Smartphone camera replicates physical objects for virtual reality
Image credit: Pexels
A global team of computer scientists have developed a novel method that enables physical objects to be replicated for the virtual and augmented reality space by using a point-and-shoot camera with a flash.
Previous research showed that capturing and reproducing real-world objects for any virtual environment is complex and time-consuming. However, using a conventional camera with a built-in-flash from any mobile device or off-the-shelf digital camera can simplify this task, according to researchers from South Korea and Spain.
“To faithfully reproduce a real-world object in the VR/AR environment, we need to replicate the 3D geometry and appearance of the object,” says Min H. Kim, associate professor of computer science at KAIST in South Korea and lead author of the research.
“Traditionally, this has been either done manually by 3D artists, which is a labour-intensive task, or by using specialised, expensive hardware. Our method is straightforward, cheaper and efficient and reproduces realistic 3D objects by just taking photos from a single camera with a built-in flash,” he added.
Existing approaches for the acquisition of physical objects require specialised hardware setups to achieve geometry and appearance modelling of the desired objects, with these setups likely to include a 3D laser scanner or multiple cameras, or alternatively a lighting dome with more than a hundred light sources. In contrast, this new technique only needs a single camera, to produce high-quality output.
“Many traditional methods using a single camera can capture only the 3D geometry of objects, but not the complex reflectance of real-world objects, given by the SVBRDF,” notes Kim, referring to spatially varying bidirectional reflectance distribution, which is used to obtain an object’s real-world shape and appearance.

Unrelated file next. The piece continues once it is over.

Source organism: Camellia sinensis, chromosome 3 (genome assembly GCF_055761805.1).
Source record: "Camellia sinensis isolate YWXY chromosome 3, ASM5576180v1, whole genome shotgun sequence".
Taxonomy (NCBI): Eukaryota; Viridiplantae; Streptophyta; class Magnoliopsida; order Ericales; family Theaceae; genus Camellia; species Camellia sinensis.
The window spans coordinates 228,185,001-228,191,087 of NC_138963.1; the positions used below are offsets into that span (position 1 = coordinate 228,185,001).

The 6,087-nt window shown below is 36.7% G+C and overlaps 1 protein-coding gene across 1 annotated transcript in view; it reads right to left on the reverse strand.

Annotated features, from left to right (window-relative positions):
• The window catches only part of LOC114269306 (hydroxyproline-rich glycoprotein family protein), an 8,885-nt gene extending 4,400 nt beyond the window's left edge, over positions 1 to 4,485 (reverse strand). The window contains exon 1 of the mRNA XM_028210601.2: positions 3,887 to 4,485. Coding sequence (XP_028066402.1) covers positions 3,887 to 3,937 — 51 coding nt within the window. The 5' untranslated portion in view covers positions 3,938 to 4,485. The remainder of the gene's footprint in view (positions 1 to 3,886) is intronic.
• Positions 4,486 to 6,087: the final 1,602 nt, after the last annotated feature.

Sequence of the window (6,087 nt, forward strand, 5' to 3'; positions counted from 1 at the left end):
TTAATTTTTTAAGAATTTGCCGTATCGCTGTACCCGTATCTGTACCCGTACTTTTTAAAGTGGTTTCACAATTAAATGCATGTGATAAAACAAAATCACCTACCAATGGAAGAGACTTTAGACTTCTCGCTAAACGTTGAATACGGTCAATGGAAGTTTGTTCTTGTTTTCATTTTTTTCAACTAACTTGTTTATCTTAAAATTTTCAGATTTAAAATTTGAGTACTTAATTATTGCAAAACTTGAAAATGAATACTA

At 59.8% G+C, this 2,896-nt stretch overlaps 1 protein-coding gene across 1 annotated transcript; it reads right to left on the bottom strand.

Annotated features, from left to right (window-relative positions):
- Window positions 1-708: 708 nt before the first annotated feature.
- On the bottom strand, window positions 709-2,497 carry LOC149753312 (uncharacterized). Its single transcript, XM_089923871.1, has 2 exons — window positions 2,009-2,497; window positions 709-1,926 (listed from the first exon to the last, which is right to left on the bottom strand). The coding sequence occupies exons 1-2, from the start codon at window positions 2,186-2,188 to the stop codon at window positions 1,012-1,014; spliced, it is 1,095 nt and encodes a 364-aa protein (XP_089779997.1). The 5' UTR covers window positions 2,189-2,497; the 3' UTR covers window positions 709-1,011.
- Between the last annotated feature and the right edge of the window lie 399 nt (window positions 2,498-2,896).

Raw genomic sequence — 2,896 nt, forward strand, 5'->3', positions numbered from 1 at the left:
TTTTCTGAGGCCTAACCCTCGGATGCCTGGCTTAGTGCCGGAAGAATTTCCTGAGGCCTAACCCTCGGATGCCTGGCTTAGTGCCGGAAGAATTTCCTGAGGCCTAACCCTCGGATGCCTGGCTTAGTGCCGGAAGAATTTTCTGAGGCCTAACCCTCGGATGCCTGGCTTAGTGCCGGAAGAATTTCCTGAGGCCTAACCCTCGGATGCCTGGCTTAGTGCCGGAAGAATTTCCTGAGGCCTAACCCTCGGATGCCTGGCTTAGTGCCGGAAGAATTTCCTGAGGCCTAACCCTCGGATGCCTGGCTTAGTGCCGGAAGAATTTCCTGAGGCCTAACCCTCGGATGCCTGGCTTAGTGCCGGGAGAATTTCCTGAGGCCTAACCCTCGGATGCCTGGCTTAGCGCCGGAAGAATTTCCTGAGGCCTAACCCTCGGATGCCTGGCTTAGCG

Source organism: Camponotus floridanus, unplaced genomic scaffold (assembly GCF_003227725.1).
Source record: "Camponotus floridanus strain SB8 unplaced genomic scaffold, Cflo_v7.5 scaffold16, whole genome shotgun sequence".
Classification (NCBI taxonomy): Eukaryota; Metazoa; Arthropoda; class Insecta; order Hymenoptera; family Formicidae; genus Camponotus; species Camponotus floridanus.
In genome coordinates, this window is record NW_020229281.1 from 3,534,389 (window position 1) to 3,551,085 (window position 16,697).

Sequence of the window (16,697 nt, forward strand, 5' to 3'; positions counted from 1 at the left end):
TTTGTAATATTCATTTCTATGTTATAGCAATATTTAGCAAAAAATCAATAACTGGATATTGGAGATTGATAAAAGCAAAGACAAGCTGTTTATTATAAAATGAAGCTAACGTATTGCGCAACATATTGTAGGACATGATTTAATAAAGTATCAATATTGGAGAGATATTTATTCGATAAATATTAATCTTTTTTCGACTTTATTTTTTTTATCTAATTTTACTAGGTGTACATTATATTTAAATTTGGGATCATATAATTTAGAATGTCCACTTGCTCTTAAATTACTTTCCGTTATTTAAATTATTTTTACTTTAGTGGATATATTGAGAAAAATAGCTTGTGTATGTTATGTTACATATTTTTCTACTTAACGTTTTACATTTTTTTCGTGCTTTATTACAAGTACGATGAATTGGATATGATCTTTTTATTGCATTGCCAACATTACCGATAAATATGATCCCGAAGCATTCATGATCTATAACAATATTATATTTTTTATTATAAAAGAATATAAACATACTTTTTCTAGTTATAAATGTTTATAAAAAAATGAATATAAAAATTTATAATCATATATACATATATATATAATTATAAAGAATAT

He added: “Using only 3D geometry cannot reproduce the realistic appearance of the object in the AR/VR environment. Our technique can capture high-quality 3D geometry, as well as its material appearance, so that the objects can be realistically rendered in any virtual environment.”
The group had demonstrated their method using a Nikon D7000 digital camera and the built-in camera of an Android mobile phone, which resulted in the novel algorithm which did not require any input geometry of the target object. It successfully captured the geometry and appearance of 3D objects with basic, flash photography and showed consistent results.
Examples that were shown in the experiments included a diverse set of objects that spanned a wide range of geometries and materials, which included metal, wood and plastic. They also included complex shapes like a finely detailed mini-statute of the Egyptian queen Nefertiti.
Kim and his collaborators, Diego Gutierrez, professor of computer science at Universidad de Zaragoza in Spain, and KAIST PhD students Giljoo Nam and Joo Ho Lee, aim to present the new study at SIGGRAPH Asia 2018 in Tokyo next week. The annual conference in Japan’s capital features the most respected technical and creative members in the field of computer graphics and interactive techniques, and showcases leading edge research in science, art, gaming and animation, among other sectors.
The research was published in the paper ‘Practical SVBRDF Acquisition of 3D Objects with Unstructured Flash Photograph’.
Earlier this November, the UK government awarded £1m to a University of Glasgow project which aims to develop immersive virtual reality (VR) classrooms through a public body which distributes funding to translate research into useful products called Innovate UK.
In August, Business Insider, TF Securities analyst Ming-Chi Kuo said he believes Apple is preparing a new augmented reality wearable product to partner with the iPhone, potentially called AR Glass.
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